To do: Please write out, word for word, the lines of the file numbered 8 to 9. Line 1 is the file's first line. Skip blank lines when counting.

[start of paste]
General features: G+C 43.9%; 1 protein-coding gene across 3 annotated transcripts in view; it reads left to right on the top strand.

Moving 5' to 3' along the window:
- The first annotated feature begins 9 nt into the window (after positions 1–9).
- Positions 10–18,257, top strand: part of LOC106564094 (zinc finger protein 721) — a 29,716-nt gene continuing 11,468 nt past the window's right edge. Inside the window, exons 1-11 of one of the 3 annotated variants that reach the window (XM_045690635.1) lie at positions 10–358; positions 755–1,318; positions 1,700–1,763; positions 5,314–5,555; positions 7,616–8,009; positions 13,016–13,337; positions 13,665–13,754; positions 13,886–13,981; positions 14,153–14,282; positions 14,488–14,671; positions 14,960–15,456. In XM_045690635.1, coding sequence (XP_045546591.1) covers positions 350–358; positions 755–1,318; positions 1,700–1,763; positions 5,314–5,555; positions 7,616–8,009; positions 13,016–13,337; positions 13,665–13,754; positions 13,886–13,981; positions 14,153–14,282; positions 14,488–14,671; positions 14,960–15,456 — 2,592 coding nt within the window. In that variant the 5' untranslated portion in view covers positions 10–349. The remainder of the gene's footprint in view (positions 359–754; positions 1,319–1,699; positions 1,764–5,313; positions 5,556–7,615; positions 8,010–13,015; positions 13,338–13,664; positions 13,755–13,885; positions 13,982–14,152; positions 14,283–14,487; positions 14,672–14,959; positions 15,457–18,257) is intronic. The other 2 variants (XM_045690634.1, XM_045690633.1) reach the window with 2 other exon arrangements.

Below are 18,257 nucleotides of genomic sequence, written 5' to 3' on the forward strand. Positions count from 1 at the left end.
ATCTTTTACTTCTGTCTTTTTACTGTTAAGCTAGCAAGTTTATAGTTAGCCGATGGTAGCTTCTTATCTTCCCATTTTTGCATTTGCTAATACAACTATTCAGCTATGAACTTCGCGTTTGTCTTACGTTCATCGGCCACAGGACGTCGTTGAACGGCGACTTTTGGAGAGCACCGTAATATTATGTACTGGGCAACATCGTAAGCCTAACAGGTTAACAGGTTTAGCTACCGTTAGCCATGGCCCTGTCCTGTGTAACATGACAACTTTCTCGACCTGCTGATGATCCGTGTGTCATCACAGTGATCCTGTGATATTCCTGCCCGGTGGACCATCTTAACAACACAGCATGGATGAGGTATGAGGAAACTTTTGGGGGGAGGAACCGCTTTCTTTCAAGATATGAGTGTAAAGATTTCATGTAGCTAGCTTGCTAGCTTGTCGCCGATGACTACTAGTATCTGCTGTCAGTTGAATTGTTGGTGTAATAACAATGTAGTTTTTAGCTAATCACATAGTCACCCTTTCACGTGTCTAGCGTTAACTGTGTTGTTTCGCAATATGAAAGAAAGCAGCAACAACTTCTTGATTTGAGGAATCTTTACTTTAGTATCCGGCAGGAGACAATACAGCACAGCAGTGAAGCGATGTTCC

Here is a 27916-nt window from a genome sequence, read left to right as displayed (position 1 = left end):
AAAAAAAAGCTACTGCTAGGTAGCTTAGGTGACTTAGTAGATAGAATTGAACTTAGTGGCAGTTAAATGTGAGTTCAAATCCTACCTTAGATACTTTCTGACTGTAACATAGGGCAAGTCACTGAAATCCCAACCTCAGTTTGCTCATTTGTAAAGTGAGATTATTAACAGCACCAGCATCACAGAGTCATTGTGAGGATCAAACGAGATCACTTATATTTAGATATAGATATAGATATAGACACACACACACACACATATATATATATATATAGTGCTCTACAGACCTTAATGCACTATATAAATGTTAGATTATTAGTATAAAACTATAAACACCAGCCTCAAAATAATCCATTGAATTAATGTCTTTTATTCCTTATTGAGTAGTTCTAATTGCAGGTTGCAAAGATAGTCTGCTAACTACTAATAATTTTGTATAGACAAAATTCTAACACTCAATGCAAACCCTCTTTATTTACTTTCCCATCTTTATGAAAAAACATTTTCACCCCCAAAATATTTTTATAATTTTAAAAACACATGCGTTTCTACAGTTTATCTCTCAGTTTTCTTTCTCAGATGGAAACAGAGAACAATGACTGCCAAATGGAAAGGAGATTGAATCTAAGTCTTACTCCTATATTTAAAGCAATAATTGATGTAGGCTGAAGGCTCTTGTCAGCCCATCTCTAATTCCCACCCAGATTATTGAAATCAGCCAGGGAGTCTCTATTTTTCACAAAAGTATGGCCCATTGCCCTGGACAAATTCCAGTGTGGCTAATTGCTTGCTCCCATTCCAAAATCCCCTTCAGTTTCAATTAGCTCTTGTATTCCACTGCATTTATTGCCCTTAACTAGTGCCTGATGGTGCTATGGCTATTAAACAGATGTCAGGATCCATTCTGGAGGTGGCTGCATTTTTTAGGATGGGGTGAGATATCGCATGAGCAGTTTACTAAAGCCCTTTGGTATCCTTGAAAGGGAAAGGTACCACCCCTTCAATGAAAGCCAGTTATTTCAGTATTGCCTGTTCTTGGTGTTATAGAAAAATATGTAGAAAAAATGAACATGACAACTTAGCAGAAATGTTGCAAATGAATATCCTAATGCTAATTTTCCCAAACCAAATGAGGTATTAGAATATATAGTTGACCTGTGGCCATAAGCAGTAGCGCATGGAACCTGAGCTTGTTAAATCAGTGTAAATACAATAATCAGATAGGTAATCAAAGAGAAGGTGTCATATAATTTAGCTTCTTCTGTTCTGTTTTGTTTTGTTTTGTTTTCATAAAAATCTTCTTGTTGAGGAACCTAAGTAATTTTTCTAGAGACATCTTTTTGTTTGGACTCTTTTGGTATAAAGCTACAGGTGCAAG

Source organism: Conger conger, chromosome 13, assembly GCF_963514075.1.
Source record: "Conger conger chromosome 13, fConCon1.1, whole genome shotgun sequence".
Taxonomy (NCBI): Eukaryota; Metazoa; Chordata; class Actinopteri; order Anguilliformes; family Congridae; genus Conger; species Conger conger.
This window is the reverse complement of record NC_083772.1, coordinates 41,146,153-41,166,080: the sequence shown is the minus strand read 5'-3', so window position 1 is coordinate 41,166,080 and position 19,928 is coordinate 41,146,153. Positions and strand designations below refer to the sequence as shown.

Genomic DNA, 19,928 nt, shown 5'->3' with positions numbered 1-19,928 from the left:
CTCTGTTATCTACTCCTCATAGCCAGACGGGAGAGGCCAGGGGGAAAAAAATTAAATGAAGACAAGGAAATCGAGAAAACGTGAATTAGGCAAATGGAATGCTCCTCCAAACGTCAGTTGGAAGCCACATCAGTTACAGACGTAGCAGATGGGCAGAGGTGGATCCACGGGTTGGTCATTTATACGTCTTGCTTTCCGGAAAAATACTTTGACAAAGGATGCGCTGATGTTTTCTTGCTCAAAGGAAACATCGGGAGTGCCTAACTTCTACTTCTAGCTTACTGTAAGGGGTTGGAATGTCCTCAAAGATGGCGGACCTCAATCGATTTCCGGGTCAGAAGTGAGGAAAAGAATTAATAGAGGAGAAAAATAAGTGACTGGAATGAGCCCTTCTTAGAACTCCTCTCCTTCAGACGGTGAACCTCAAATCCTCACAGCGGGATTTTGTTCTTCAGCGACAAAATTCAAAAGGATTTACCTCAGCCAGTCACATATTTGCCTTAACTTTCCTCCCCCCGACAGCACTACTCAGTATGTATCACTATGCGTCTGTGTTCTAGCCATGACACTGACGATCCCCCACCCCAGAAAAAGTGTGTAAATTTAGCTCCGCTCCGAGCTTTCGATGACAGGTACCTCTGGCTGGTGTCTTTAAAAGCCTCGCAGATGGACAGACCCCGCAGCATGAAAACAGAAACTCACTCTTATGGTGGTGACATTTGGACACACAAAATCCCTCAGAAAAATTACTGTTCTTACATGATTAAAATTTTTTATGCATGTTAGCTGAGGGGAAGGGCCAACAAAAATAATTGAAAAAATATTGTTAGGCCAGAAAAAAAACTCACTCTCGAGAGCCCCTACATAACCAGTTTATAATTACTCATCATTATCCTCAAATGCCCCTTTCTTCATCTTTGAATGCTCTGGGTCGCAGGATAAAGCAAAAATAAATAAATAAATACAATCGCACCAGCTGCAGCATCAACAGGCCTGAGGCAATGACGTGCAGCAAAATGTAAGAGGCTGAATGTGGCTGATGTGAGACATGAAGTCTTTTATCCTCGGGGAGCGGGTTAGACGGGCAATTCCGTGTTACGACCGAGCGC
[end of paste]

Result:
AAAAAAAAGCTACTGCTAGGTAGCTTAGGTGACTTAGTAGATAGAATTGAACTTAGTGGCAGTTAAATGTGAGTTCAAATCCTACCTTAGATACTTTCTGACTGTAACATAGGGCAAGTCACTGAAATCCCAACCTCAGTTTGCTCATTTGTAAAGTGAGATTATTAACAGCACCAGCATCACAGAGTCATTGTGAGGATCAAACGAGATCACTTATATTTAGATATAGATATAGATATAGACACACACACACACACATATATATATATATATAGTGCTCTACAGACCTTAATGCACTATATAAATGTTAGATTATTAGTATAAAACTATAAACACCAGCCTCAAAATAATCCATTGAATTAATGTCTTTTATTCCTTATTGAGTAGTTCTAATTGCAGGTTGCAAAGATAGTCTGCTAACTACTAATAATTTTGTATAGACAAAATTCTAACACTCAATGCAAACCCTCTTTATTTACTTTCCCATCTTTATGAAAAAACATTTTCACCCCCAAAATATTTTTATAATTTTAAAAACACATGCGTTTCTACAGTTTATCTCTCAGTTTTCTTTCTCAGATGGAAACAGAGAACAATGACTGCCAAATGGAAAGGAGATTGAATCTAAGTCTTACTCCTATATTTAAAGCAATAATTGATGTAGGCTGAAGGCTCTTGTCAGCCCATCTCTAATTCCCACCCAGATTATTGAAATCAGCCAGGGAGTCTCTATTTTTCACAAAAGTATGGCCCATTGCCCTGGACAAATTCCAGTGTGGCTAATTGCTTGCTCCCATTCCAAAATCCCCTTCAGTTTCAATTAGCTCTTGTATTCCACTGCATTTATTGCCCTTAACTAGTGCCTGATGGTGCTATGGCTATTAAACAGATGTCAGGATCCATTCTGGAGGTGGCTGCATTTTTTAGGATGGGGTGAGATATCGCATGAGCAGTTTACTAAAGCCCTTTGGTATCCTTGAAAGGGAAAGGTACCACCCCTTCAATGAAAGCCAGTTATTTCAGTATTGCCTGTTCTTGGTGTTATAGAAAAATATGTAGAAAAAATGAACATGACAACTTAGCAGAAATGTTGCAAATGAATATCCTAATGCTAATTTTCCCAAACCAAATGAGGTATTAGAATATATAGTTGACCTGTGGCCATAAGCAGTAGCGCATGGAACCTGAGCTTGTTAAATCAGTGTAAATACAATAATCAGATAGGTAATCAAAGAGAAGGTGTCATATAATTTAGCTTCTTCTGTTCTGTTTTGTTTTGTTTTGTTTTCATAAAAATCTTCTTGTTGAGGAACCTAAGTAATTTTTCTAGAGACATCTTTTTGTTTGGACTCTTTTGGTATAAAGCTACAGGTGCAAG

Source organism: Conger conger, chromosome 13, assembly GCF_963514075.1.